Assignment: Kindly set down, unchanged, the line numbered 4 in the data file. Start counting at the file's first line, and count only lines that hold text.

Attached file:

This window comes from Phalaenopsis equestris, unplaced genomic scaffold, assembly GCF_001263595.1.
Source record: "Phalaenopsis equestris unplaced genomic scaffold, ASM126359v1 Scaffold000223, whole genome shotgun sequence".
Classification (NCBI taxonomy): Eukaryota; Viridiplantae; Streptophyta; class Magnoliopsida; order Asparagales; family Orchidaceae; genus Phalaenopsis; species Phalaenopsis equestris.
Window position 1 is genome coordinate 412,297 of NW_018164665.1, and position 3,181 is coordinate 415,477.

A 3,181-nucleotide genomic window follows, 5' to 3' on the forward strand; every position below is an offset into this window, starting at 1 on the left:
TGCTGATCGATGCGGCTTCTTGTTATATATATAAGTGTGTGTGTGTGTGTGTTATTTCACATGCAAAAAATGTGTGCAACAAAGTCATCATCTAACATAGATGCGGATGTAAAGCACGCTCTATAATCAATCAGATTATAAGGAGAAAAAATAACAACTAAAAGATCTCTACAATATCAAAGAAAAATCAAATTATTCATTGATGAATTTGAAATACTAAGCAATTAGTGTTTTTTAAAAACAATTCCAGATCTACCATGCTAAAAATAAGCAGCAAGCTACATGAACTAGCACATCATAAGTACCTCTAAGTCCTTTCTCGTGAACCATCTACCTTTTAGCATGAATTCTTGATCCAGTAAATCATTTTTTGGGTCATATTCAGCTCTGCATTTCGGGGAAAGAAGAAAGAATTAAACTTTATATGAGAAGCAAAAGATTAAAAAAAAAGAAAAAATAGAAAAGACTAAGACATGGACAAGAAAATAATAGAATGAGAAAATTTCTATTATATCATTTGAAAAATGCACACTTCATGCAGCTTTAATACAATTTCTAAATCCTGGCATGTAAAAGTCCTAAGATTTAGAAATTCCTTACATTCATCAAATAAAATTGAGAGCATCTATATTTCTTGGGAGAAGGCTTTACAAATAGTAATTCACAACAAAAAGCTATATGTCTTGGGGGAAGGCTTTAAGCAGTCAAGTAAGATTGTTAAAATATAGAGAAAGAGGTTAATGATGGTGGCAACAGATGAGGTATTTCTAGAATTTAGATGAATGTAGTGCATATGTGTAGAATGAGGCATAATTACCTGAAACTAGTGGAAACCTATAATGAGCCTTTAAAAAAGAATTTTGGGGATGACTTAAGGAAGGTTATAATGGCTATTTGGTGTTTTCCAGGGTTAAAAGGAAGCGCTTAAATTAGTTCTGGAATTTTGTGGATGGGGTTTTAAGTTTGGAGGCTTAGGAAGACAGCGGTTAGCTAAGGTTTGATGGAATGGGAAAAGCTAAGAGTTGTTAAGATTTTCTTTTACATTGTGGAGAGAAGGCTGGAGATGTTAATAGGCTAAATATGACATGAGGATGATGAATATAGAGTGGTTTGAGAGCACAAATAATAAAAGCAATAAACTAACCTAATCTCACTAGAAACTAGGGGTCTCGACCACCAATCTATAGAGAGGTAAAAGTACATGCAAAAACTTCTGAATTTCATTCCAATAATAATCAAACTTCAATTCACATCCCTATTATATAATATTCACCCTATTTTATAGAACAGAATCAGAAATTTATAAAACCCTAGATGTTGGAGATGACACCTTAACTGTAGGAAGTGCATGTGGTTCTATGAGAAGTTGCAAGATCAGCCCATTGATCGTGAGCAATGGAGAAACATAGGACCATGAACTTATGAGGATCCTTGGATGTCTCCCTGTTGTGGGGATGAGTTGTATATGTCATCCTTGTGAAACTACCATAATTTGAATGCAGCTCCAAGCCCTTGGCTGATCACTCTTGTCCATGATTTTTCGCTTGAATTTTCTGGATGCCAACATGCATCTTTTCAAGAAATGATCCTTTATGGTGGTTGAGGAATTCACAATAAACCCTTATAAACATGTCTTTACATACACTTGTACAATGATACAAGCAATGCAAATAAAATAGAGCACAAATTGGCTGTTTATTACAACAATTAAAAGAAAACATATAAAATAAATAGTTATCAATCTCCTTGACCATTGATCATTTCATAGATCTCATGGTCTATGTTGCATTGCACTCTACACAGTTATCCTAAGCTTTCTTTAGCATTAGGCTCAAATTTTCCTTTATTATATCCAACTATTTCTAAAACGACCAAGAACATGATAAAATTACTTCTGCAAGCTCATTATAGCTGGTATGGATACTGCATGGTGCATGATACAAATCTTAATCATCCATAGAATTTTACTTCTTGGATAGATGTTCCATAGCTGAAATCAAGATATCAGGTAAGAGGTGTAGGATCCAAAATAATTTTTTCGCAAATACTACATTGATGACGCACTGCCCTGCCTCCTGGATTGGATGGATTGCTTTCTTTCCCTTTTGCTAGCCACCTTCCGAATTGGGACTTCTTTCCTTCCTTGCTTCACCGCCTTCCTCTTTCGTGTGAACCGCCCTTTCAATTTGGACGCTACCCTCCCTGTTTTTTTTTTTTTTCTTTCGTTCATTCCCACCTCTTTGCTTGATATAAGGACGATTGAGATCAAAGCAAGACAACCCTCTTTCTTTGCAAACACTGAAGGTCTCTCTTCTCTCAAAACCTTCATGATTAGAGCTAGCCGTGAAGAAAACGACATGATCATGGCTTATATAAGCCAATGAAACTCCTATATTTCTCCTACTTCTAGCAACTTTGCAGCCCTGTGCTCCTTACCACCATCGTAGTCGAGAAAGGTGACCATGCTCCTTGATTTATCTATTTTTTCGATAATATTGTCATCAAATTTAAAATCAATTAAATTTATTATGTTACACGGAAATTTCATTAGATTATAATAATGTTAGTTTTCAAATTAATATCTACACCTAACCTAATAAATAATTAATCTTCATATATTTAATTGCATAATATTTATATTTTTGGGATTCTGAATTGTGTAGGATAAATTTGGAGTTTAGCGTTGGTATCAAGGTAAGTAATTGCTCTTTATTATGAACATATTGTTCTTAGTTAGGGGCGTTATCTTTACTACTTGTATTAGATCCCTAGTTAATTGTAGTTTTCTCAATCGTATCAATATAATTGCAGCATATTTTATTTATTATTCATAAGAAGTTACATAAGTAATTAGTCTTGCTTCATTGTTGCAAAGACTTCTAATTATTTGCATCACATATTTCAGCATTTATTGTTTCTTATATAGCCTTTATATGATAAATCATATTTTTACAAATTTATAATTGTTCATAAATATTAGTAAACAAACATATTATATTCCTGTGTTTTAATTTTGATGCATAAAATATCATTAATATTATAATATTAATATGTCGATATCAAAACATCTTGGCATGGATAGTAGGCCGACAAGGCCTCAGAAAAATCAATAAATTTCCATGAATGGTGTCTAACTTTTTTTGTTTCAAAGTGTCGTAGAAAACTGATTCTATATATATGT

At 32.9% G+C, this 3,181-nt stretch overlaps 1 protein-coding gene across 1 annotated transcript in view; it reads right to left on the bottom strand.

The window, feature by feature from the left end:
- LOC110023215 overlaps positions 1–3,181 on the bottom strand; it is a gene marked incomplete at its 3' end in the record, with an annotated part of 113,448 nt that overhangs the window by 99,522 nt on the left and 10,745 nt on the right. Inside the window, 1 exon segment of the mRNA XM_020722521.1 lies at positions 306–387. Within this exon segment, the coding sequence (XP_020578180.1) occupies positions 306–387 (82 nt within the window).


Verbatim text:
Window position 1 is genome coordinate 412,297 of NW_018164665.1, and position 3,181 is coordinate 415,477.